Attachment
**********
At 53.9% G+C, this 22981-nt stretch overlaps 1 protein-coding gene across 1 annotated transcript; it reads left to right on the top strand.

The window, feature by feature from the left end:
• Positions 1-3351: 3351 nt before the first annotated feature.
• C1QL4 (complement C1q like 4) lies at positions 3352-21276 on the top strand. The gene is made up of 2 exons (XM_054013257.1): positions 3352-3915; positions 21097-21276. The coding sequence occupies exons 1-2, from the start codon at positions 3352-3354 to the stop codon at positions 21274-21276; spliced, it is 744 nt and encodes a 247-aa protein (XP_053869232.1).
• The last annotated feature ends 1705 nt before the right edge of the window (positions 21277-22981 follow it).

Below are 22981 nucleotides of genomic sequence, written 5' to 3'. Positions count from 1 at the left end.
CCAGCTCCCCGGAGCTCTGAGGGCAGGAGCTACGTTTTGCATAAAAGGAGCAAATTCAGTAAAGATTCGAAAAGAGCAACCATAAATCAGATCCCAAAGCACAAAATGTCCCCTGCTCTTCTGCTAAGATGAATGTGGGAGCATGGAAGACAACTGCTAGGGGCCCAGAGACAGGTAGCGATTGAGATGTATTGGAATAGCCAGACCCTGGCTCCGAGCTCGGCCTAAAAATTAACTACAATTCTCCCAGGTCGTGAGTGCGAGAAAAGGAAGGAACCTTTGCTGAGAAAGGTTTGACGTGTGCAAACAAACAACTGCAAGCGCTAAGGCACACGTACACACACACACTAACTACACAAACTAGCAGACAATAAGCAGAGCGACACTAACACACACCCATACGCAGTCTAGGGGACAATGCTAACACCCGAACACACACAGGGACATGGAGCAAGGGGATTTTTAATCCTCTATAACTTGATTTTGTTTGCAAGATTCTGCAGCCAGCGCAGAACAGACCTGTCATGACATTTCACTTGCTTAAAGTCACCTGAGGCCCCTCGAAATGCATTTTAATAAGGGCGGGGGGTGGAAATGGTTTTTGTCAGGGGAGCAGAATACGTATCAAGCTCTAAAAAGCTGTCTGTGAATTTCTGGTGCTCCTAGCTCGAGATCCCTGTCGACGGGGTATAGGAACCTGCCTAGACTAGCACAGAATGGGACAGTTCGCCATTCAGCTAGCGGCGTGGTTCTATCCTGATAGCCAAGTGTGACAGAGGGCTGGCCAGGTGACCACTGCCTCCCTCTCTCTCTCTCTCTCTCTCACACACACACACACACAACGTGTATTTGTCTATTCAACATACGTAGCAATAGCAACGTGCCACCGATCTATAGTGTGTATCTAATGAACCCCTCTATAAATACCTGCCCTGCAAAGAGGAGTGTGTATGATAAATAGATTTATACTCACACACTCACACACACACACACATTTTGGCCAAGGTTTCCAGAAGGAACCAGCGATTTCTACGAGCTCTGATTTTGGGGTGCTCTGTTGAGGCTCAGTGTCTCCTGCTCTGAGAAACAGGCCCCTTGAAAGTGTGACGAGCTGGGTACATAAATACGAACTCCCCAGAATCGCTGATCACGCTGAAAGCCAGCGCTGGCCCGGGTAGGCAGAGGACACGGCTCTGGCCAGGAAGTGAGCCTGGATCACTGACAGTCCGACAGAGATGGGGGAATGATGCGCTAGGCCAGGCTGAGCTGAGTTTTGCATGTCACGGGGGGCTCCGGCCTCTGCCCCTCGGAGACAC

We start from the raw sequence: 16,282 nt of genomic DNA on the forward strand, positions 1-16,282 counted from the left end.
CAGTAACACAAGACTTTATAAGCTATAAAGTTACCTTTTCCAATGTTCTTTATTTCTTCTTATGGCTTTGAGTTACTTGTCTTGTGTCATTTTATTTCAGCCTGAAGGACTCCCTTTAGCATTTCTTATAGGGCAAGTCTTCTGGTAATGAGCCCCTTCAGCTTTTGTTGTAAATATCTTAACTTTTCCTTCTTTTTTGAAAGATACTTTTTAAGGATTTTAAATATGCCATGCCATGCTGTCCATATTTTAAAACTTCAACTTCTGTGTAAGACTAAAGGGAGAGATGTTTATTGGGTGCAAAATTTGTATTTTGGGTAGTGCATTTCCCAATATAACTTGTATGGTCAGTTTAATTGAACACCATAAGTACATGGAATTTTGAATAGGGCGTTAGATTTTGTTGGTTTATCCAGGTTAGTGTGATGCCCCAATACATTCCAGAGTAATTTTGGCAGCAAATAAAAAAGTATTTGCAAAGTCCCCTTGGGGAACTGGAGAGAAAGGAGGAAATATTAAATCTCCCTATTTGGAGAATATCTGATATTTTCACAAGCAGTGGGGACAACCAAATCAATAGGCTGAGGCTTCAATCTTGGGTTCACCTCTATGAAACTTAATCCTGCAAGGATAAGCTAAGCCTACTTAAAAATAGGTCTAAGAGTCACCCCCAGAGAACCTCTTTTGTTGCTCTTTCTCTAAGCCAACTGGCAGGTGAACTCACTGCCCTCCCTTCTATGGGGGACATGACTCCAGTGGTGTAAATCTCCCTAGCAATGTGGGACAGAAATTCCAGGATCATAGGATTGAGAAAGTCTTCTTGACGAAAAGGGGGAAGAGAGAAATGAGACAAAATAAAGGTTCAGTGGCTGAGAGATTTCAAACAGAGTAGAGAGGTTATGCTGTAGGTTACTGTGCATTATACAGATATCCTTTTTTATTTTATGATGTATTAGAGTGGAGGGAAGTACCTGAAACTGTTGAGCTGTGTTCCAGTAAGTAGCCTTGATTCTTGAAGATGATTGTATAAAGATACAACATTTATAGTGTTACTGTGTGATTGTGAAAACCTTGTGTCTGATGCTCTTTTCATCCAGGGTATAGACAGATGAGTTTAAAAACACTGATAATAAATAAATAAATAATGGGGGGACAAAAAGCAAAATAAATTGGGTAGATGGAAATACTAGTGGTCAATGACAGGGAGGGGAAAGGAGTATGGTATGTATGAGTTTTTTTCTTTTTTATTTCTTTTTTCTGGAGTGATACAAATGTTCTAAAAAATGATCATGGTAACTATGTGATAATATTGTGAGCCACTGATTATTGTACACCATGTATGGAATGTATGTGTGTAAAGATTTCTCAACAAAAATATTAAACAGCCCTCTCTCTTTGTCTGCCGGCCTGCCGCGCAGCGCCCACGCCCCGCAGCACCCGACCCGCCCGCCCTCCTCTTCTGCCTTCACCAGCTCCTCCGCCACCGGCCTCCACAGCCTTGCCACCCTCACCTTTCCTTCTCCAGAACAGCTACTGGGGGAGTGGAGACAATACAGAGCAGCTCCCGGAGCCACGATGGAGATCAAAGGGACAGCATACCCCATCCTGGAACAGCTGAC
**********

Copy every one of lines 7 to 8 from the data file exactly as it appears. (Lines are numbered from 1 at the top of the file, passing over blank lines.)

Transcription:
CCAGCTCCCCGGAGCTCTGAGGGCAGGAGCTACGTTTTGCATAAAAGGAGCAAATTCAGTAAAGATTCGAAAAGAGCAACCATAAATCAGATCCCAAAGCACAAAATGTCCCCTGCTCTTCTGCTAAGATGAATGTGGGAGCATGGAAGACAACTGCTAGGGGCCCAGAGACAGGTAGCGATTGAGATGTATTGGAATAGCCAGACCCTGGCTCCGAGCTCGGCCTAAAAATTAACTACAATTCTCCCAGGTCGTGAGTGCGAGAAAAGGAAGGAACCTTTGCTGAGAAAGGTTTGACGTGTGCAAACAAACAACTGCAAGCGCTAAGGCACACGTACACACACACACTAACTACACAAACTAGCAGACAATAAGCAGAGCGACACTAACACACACCCATACGCAGTCTAGGGGACAATGCTAACACCCGAACACACACAGGGACATGGAGCAAGGGGATTTTTAATCCTCTATAACTTGATTTTGTTTGCAAGATTCTGCAGCCAGCGCAGAACAGACCTGTCATGACATTTCACTTGCTTAAAGTCACCTGAGGCCCCTCGAAATGCATTTTAATAAGGGCGGGGGGTGGAAATGGTTTTTGTCAGGGGAGCAGAATACGTATCAAGCTCTAAAAAGCTGTCTGTGAATTTCTGGTGCTCCTAGCTCGAGATCCCTGTCGACGGGGTATAGGAACCTGCCTAGACTAGCACAGAATGGGACAGTTCGCCATTCAGCTAGCGGCGTGGTTCTATCCTGATAGCCAAGTGTGACAGAGGGCTGGCCAGGTGACCACTGCCTCCCTCTCTCTCTCTCTCTCTCTCACACACACACACACACAACGTGTATTTGTCTATTCAACATACGTAGCAATAGCAACGTGCCACCGATCTATAGTGTGTATCTAATGAACCCCTCTATAAATACCTGCCCTGCAAAGAGGAGTGTGTATGATAAATAGATTTATACTCACACACTCACACACACACACACATTTTGGCCAAGGTTTCCAGAAGGAACCAGCGATTTCTACGAGCTCTGATTTTGGGGTGCTCTGTTGAGGCTCAGTGTCTCCTGCTCTGAGAAACAGGCCCCTTGAAAGTGTGACGAGCTGGGTACATAAATACGAACTCCCCAGAATCGCTGATCACGCTGAAAGCCAGCGCTGGCCCGGGTAGGCAGAGGACACGGCTCTGGCCAGGAAGTGAGCCTGGATCACTGACAGTCCGACAGAGATGGGGGAATGATGCGCTAGGCCAGGCTGAGCTGAGTTTTGCATGTCACGGGGGGCTCCGGCCTCTGCCCCTCGGAGACAC

We start from the raw sequence: 16,282 nt of genomic DNA on the forward strand, positions 1-16,282 counted from the left end.